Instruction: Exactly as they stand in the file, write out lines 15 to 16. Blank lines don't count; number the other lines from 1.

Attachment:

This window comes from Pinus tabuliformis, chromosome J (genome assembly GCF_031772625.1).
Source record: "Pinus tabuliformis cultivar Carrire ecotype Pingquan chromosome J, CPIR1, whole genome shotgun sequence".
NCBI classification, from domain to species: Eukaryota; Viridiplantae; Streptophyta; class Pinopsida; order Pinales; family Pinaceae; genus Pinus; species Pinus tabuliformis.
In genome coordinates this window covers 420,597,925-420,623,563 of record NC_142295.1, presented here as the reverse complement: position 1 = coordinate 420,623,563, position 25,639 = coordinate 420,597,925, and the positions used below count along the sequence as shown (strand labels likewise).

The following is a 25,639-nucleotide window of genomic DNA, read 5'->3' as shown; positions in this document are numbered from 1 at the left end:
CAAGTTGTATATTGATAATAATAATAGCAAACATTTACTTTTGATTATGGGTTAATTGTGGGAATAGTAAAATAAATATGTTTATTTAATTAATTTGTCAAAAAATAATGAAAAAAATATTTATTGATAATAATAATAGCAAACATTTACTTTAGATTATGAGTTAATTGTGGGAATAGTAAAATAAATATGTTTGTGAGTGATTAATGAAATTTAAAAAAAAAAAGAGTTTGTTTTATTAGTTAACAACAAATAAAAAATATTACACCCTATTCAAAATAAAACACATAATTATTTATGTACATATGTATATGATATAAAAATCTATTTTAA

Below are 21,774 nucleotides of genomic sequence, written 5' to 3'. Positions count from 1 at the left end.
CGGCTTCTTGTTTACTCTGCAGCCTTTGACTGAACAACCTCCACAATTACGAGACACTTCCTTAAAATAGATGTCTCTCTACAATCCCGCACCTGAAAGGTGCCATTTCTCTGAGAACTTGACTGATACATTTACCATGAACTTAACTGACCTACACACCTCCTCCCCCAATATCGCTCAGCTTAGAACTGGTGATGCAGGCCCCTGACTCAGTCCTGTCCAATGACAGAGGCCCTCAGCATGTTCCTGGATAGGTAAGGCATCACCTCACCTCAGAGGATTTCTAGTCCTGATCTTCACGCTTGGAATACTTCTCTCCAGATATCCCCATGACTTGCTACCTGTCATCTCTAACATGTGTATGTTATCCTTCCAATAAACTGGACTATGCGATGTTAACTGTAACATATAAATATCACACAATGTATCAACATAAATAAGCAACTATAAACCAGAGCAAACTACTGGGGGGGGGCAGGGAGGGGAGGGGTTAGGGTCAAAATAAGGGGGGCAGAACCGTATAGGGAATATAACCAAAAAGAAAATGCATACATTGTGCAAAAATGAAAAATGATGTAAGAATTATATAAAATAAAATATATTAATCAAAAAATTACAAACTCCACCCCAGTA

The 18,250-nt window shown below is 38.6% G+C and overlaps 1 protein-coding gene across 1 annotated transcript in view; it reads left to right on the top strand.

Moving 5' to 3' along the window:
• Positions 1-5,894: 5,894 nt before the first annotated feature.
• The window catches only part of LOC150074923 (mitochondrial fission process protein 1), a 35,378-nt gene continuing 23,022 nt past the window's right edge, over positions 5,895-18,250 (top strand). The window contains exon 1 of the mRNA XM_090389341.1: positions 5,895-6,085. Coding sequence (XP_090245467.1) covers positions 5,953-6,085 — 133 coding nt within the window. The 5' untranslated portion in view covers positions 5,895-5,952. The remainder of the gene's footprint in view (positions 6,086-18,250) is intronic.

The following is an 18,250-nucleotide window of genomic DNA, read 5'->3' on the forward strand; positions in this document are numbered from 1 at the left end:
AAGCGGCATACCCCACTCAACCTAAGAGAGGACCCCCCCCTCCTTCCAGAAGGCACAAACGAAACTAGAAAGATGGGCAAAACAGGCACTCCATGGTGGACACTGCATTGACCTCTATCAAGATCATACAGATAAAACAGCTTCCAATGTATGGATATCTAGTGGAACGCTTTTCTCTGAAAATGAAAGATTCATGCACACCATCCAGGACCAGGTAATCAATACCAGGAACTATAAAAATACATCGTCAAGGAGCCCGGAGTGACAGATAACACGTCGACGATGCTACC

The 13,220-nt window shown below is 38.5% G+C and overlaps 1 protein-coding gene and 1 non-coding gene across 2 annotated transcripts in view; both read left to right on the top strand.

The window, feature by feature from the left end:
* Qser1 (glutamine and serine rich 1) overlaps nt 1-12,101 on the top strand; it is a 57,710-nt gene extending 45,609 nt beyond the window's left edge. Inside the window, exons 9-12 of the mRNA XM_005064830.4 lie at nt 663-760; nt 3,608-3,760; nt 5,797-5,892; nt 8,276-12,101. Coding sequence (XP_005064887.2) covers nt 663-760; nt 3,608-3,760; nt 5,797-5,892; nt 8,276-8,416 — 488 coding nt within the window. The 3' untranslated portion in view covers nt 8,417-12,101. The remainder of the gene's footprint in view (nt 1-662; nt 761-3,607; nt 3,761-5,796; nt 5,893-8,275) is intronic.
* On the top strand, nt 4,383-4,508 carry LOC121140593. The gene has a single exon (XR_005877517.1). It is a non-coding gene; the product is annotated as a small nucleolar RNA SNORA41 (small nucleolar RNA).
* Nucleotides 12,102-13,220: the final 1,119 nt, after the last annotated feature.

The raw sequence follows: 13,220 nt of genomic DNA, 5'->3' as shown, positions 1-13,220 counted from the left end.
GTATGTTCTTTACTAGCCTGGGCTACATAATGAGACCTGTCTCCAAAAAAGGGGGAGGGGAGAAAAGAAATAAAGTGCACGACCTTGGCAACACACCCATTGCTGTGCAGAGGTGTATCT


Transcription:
The 13,220-nt window shown below is 38.5% G+C and overlaps 1 protein-coding gene and 1 non-coding gene across 2 annotated transcripts in view; both read left to right on the top strand.

The window, feature by feature from the left end: